It’s so easy to walk past Birmingham Cathedral, but it’s open every day and inside there are plenty of surprises.
Chief among them, the breathtaking beauty of the stained glass windows by Sir Edward Burne-Jones, a locally born Pre-Raphaelite artist on Bennetts Hill just opposite what is now a JD Wetherspoon pub and hotel – named after the series of four The Briar Rose, eight-foot paintings.
Installed between 1885 and 1897, Burne-Jones designed four windows for the cathedral and they are now the subject of a £900,000 restoration project called Divine Beauty.
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To learn more about the windows, we used a BirminghamLive Facebook Live tour to allow readers to take a tour of the cathedral led by its Head of Learning, Jane McArdle.
Seeing is truly believing when it comes to understanding the quality of window craftsmanship at William Morris & Co, a company founded in his own name by another leading figure in the Arts & Crafts movement who had met Burne- Jones at Oxford University.
Jane, who can also be seen speaking to us directly on our video above, leads a tour most Mondays at 12:30 p.m.
Up to ten people can pre-book for free to hear his first-hand stories – including how St Philip’s was built as a church and consecrated in October 1715 when Birmingham was still a city.
The statue outside the cathedral’s main entrance is of Charles Gore who became the first Bishop of Birmingham in 1905, but it’s inside that the windows that have already been installed magically come to life.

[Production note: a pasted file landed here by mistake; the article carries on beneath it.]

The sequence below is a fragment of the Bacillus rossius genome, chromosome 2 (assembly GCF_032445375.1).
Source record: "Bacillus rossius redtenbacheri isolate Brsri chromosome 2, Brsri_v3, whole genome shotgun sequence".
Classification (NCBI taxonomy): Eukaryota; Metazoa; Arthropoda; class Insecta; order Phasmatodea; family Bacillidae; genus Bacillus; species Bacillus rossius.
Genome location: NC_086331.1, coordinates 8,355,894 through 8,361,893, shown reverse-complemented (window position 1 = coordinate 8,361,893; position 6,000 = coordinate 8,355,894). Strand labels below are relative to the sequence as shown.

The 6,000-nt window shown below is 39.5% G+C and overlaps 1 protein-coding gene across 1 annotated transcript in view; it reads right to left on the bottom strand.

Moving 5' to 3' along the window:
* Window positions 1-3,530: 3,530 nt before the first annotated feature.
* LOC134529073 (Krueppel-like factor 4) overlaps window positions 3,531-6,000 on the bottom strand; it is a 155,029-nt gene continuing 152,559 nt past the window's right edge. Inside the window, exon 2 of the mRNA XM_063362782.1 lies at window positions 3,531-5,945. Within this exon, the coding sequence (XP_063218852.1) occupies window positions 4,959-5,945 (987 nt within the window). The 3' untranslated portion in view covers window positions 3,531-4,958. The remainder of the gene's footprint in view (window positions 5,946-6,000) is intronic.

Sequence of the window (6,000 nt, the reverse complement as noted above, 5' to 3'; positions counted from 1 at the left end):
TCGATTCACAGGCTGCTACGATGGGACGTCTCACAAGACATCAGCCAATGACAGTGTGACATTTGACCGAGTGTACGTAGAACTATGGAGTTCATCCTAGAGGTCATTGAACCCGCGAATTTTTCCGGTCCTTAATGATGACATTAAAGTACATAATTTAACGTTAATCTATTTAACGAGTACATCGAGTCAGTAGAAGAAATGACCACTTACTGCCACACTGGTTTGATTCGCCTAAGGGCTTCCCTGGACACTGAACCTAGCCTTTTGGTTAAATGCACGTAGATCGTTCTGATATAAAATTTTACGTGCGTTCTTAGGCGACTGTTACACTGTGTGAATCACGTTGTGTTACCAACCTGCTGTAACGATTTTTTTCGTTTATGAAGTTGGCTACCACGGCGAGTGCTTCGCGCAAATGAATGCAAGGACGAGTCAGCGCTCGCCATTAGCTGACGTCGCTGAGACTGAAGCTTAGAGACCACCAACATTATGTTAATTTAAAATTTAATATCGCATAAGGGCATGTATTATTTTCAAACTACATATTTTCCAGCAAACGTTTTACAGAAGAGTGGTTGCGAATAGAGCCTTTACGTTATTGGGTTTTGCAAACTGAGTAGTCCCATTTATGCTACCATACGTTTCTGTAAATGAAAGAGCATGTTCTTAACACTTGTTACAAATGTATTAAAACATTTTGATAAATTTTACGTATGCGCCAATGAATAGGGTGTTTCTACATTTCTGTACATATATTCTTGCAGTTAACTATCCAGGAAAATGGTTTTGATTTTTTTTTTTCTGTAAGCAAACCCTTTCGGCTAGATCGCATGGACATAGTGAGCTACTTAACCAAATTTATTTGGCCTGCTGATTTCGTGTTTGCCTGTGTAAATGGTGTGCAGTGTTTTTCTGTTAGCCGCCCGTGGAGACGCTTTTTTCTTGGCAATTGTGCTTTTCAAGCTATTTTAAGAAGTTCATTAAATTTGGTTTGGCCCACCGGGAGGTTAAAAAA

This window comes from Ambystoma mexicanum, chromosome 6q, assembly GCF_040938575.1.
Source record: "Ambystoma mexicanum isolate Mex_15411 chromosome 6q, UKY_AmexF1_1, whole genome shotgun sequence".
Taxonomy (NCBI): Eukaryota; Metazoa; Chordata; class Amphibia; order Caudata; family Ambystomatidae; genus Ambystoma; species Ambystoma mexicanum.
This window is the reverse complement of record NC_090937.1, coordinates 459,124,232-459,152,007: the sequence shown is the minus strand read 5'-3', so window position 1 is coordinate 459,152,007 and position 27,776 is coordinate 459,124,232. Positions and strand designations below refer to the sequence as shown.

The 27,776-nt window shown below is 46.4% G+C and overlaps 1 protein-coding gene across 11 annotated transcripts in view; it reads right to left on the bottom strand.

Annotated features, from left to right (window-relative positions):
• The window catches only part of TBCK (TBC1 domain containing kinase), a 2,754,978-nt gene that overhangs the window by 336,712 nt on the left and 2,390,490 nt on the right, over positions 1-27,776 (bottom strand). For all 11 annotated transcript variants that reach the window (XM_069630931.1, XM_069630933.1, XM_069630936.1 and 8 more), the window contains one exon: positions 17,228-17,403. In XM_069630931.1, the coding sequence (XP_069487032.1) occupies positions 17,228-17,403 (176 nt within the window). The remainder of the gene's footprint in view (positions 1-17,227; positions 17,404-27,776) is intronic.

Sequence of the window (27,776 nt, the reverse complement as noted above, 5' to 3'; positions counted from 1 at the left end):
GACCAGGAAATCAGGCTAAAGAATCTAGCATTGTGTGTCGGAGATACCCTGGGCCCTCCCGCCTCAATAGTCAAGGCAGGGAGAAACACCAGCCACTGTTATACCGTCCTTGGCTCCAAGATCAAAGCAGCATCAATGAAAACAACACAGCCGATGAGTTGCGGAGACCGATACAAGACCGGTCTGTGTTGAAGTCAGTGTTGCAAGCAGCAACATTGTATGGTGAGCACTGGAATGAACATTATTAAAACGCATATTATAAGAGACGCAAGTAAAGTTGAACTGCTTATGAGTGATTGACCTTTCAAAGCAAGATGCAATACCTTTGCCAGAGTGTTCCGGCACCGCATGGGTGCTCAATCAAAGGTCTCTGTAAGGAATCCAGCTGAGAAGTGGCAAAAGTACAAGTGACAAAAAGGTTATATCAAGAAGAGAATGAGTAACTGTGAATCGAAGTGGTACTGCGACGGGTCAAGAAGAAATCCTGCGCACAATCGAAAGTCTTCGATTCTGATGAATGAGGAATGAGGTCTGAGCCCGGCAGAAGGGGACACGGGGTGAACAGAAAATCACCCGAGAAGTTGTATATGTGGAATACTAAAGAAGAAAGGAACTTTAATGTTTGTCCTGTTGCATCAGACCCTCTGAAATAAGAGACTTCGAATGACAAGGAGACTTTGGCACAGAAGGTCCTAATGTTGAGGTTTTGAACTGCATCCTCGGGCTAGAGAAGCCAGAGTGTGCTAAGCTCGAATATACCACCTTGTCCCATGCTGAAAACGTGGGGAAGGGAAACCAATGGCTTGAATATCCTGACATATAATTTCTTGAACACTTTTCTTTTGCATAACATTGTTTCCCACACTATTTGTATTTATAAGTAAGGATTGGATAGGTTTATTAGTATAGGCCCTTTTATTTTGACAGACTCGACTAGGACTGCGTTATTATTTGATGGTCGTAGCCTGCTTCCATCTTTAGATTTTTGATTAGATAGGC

If you can’t make it there yet, or want a taste first, where to start rather than with the video above and our photo report below showcasing the amateur photographer’s stunning shots of BirminghamLive art, Darren Quinton.
Birmingham Cathedral is actively seeking donations to help restore its four prized Burne-Jones windows – hence the decision to host the Christmas Market in Cathedral Square from November 17 to December 19, which included the Pigeon in the Park pub and a jumble near the main entrance.
The builders of the temporary village, Danter Attractions, promised to leave the premises as they found them – and they did.
The area covered by the helter skelter looked like a temporary “crop circle” once it was removed, but the pale grass has already returned to its usual verdant color.
In addition to individual donations, bequests and corporate assistance, another source of financial assistance will come from support from the National Lottery Heritage Fund to facilitate a full National Lottery grant application.
Jane says: “Stained with metal oxides during the manufacture of the glass, the windows are in a very poor state of cleanliness. Even though their colors are still quite amazing, they are covered in a thick layer of dirt, so we have to carry a full conservation project to get them properly cleaned.
“We also hope to be able to replace the grilles on the outside – which we need for protection – with something nicer. Some aspects of the windows also need to be taken to a studio to be kept properly.”
The Dean of Birmingham, The Very Reverend Matt Thompson, was recently presented with a check for £2,000 by the Birmingham and West Midlands Victorian Society after a study day on the subject of Burne-Jones was attended by more than 130 delegates.
Mr. Thompson said: “The stained glass windows are a remarkable source of inspiration for visitors and worshipers around the world.
“The windows are among the finest examples of Birmingham art and feature prominently in the life of the city.
“The duty of this generation is to ensure that they are preserved and recognized for the future.”